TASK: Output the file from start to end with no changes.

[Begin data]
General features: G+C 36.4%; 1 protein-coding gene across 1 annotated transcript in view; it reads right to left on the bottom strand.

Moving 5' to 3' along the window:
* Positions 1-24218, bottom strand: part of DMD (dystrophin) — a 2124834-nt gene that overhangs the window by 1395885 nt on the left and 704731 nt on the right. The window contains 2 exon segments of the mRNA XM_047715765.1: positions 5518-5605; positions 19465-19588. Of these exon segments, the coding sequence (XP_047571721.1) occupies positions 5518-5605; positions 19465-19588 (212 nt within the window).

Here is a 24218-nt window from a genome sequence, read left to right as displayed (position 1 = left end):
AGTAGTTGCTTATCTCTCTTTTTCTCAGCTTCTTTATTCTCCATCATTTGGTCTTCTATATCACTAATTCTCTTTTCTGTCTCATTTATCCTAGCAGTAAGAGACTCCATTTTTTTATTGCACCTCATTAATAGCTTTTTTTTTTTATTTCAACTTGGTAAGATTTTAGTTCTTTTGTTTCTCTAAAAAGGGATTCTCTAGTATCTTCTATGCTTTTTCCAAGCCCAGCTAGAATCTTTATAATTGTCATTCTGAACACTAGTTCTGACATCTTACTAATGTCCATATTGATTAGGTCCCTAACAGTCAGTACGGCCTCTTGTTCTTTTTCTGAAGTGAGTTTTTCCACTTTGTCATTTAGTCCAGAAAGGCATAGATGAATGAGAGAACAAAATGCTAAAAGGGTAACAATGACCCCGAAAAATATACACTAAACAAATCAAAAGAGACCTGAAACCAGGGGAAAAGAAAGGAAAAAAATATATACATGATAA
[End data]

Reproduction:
General features: G+C 36.4%; 1 protein-coding gene across 1 annotated transcript in view; it reads right to left on the bottom strand.

Moving 5' to 3' along the window:
* Positions 1-24218, bottom strand: part of DMD (dystrophin) — a 2124834-nt gene that overhangs the window by 1395885 nt on the left and 704731 nt on the right. The window contains 2 exon segments of the mRNA XM_047715765.1: positions 5518-5605; positions 19465-19588. Of these exon segments, the coding sequence (XP_047571721.1) occupies positions 5518-5605; positions 19465-19588 (212 nt within the window).

Here is a 24218-nt window from a genome sequence, read left to right as displayed (position 1 = left end):
AGTAGTTGCTTATCTCTCTTTTTCTCAGCTTCTTTATTCTCCATCATTTGGTCTTCTATATCACTAATTCTCTTTTCTGTCTCATTTATCCTAGCAGTAAGAGACTCCATTTTTTTATTGCACCTCATTAATAGCTTTTTTTTTTTATTTCAACTTGGTAAGATTTTAGTTCTTTTGTTTCTCTAAAAAGGGATTCTCTAGTATCTTCTATGCTTTTTCCAAGCCCAGCTAGAATCTTTATAATTGTCATTCTGAACACTAGTTCTGACATCTTACTAATGTCCATATTGATTAGGTCCCTAACAGTCAGTACGGCCTCTTGTTCTTTTTCTGAAGTGAGTTTTTCCACTTTGTCATTTAGTCCAGAAAGGCATAGATGAATGAGAGAACAAAATGCTAAAAGGGTAACAATGACCCCGAAAAATATACACTAAACAAATCAAAAGAGACCTGAAACCAGGGGAAAAGAAAGGAAAAAAATATATACATGATAA